If your fireplace is looking not-so-hot these days, it may be time for a little home improvement project. Replacing your old fireplace tiles not only gives your hearth a fresh new look, it can bring a whole room together when done right.
The techniques in this tutorial can also be used if you are tiling over a brick (or some other material) fireplace.
Dont let your fireplace fall into disrepair—it may not be the modern standard, but fireplaces give a kind of warmth that you just cant get from the thermostat. And for setting the mood...
Tool and Material List
Hammer and cold chisel
Large sponge and bucket
Follow these simple tips for giving your fireplace a new face.
Plan for the Remodeling Project
Set aside a few days for reworking your fireplace, because this isnt going to be just an afternoon project.
Rushing through the process will only hurt you in the end, leaving you with shoddy looking tile thats worse than before. Get all of your tools in one place before you begin, in order to avoid any unnecessary trips to the hardware store.
Strip the Fireplace Bare.
You will want to completely and thoroughly remove all of the old tile from your fireplace before you begin installing anything new.
Use your utility knife to break up the old grout between tiles, and start chiseling from the back of the tiles at a 45 degree angle to loosen and remove them. After all the old tile is off, spend some time sanding to make sure the whole surface is smooth and ready for fresh tiles.
Surface Prep and Measure.
If any horizontal surfaces have any dips or cracks, use a self-leveling compound to bring it smooth and level. You can use a 4 level or some other straightedge to check.
Before you start installing your new tiles, youll want to prep the surface and measure carefully. Use a piece of plywood to create a ledge for your first row of tiles to rest on, and measure to find the center-point of your fireplace.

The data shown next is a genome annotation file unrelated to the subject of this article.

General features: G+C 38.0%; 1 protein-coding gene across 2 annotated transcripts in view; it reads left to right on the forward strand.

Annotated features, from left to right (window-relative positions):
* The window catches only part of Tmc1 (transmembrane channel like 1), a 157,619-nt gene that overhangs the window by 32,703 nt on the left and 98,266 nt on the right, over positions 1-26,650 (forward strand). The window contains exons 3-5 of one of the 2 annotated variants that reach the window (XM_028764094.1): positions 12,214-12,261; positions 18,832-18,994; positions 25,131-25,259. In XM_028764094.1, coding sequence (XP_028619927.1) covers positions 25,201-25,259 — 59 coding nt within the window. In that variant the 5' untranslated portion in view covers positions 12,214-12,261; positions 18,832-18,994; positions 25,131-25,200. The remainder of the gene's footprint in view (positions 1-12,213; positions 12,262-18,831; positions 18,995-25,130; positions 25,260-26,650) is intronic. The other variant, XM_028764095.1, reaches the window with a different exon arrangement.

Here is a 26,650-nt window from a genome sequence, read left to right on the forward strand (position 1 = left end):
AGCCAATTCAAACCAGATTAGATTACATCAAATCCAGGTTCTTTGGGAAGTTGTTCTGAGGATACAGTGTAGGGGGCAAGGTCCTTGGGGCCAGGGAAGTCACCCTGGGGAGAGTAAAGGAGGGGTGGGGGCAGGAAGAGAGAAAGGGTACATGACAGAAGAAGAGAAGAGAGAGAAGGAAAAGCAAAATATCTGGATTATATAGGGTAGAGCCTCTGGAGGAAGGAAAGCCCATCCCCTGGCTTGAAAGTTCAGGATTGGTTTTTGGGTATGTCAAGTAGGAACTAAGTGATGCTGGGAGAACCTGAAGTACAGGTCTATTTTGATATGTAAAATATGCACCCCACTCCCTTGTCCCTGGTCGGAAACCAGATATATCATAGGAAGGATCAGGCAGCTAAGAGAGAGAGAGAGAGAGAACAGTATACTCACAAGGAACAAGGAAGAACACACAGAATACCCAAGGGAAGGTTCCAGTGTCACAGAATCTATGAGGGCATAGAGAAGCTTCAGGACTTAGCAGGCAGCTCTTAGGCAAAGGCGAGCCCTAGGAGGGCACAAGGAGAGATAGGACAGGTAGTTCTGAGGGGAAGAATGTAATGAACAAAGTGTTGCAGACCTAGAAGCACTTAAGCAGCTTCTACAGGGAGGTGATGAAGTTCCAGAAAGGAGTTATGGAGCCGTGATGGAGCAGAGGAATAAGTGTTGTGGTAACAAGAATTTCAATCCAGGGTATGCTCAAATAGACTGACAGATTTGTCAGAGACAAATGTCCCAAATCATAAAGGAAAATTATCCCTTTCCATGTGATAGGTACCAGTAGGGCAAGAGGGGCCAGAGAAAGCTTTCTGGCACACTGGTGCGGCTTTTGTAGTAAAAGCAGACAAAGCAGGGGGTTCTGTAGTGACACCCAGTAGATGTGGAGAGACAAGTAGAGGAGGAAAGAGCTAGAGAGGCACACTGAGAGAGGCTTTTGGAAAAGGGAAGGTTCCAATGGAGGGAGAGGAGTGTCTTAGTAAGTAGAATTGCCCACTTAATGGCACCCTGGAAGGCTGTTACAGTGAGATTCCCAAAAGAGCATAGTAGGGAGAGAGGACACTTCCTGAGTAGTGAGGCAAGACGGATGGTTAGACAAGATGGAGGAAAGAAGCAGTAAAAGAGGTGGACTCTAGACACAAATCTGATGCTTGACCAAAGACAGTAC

Mark this point on your plywood ledge and apply a coat of thin-set to the entire surface of your fireplace with your trowel. Set the first tile in the center and work your way to the edges, using spacers to make sure everything is straight.
Wait until the thin-set has cured—overnight should be plenty of time. This is a good time to clean up your tools.
Grout Once, the Right Way.
Misusing grout is one of the most common problems in a botched tiling job. If your joints are 1/8 or less, use unsanded grout; if wider than that, use sanded.
Mix your grout according to the manufacturers instructions and start applying it using a grout float held at a 60 degree angle to the tile surface. Work sections diagonally across the tile lines to ensure a smooth application.
After each section has been filled, use a large sponge to wipe away any excess grout on your tiles. Keep rinsing you sponge as you go. Two things to focus on—you want to leave a slight concave between tiles and remove as much grout from the tile surface as possible.
Hurry Up and Wait.
Once the grout has dried, you will notice a grout haze on the tile surface. The easiest way to clean this up is to buff it with cheesecloth.
Your new tiles are going to need 5 days to set before you can light another fire, so spend some time thinking about tile, stone or marble fireplaces for your other rooms in the meantime.
Crack open a good book, do whatever you want—just be patient. If you dont allow your new tile to set before using your fireplace again, the whole project could go up in smoke.